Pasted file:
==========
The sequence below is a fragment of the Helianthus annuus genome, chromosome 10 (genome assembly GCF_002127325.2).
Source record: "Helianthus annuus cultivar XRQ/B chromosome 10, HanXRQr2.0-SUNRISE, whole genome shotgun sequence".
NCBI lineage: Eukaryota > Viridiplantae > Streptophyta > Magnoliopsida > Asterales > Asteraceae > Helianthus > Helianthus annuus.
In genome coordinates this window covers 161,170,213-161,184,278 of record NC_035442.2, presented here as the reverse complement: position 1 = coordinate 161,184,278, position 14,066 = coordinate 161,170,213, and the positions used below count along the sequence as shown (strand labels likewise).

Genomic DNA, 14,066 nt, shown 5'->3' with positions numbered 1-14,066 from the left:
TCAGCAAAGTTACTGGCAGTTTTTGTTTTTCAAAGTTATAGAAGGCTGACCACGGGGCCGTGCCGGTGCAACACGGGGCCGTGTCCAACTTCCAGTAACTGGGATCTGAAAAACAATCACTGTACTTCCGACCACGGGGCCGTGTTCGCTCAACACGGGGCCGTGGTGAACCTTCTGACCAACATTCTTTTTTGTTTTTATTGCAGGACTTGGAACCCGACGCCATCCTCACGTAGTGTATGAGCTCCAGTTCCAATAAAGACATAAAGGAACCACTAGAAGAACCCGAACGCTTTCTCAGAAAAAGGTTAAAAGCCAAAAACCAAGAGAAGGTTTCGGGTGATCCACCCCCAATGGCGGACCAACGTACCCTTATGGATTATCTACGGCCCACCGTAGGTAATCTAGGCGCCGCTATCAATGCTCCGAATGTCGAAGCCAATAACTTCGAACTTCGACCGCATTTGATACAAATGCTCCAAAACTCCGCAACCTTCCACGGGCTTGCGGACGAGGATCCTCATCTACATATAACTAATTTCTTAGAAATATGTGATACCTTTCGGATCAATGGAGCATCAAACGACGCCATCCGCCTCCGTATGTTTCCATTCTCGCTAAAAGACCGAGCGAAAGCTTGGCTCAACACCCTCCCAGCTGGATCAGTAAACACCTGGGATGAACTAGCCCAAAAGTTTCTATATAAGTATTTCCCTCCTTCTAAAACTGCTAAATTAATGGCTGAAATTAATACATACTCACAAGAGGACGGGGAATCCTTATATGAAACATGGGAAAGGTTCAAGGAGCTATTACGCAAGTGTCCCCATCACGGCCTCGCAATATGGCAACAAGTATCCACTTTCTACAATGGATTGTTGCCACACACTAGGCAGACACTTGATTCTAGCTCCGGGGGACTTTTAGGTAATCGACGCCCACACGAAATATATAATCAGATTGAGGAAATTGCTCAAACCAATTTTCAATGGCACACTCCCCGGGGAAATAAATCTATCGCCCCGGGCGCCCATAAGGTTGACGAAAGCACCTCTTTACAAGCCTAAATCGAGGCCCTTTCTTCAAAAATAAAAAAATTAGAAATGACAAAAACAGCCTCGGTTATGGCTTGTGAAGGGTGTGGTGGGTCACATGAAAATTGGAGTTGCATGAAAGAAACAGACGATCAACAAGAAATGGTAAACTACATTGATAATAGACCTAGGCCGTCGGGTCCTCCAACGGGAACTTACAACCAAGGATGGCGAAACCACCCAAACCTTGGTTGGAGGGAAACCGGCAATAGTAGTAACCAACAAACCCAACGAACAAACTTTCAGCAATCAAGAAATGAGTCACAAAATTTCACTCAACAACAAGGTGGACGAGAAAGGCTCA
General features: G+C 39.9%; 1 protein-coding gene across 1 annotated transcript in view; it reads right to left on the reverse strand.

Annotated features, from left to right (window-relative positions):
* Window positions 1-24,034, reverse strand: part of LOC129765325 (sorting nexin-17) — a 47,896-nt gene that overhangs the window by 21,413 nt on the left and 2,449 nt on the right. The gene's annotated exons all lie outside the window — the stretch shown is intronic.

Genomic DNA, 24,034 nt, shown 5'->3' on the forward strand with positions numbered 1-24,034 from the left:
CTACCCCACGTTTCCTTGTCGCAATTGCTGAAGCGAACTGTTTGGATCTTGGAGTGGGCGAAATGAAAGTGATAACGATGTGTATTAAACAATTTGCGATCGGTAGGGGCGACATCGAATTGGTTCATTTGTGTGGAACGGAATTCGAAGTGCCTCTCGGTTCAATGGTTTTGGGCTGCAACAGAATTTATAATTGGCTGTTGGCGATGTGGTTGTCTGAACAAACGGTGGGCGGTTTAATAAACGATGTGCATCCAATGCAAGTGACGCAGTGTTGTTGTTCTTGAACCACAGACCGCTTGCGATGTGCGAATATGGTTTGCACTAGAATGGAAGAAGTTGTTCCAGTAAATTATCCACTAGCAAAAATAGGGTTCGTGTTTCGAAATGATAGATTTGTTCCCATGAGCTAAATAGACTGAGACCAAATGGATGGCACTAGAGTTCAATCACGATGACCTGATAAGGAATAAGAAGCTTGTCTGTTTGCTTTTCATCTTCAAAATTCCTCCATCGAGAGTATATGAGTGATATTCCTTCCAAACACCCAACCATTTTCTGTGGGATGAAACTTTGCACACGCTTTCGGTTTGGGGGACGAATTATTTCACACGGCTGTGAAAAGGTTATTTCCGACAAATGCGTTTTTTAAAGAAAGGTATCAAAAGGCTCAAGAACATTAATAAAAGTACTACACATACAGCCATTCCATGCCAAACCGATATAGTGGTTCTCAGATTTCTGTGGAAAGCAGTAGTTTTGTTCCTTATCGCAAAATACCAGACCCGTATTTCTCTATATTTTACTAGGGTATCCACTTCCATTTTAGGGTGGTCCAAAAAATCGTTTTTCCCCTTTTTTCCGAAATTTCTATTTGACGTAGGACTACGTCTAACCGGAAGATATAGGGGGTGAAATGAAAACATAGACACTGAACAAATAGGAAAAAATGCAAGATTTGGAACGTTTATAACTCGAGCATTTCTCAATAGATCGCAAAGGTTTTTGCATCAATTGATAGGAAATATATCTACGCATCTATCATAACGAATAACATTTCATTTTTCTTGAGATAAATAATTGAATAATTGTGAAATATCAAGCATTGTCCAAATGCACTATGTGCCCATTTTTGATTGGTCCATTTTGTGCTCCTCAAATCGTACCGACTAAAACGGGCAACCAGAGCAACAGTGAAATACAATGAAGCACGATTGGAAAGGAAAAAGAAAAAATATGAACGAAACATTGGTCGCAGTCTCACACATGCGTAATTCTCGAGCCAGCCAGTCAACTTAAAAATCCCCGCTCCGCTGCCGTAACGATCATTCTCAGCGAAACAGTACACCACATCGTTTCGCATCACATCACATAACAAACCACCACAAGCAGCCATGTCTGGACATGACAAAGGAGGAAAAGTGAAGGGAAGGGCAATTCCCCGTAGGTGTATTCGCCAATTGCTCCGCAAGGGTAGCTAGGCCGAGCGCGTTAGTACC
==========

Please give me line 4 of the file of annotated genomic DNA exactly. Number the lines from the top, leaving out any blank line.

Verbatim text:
In genome coordinates this window covers 161,170,213-161,184,278 of record NC_035442.2, presented here as the reverse complement: position 1 = coordinate 161,184,278, position 14,066 = coordinate 161,170,213, and the positions used below count along the sequence as shown (strand labels likewise).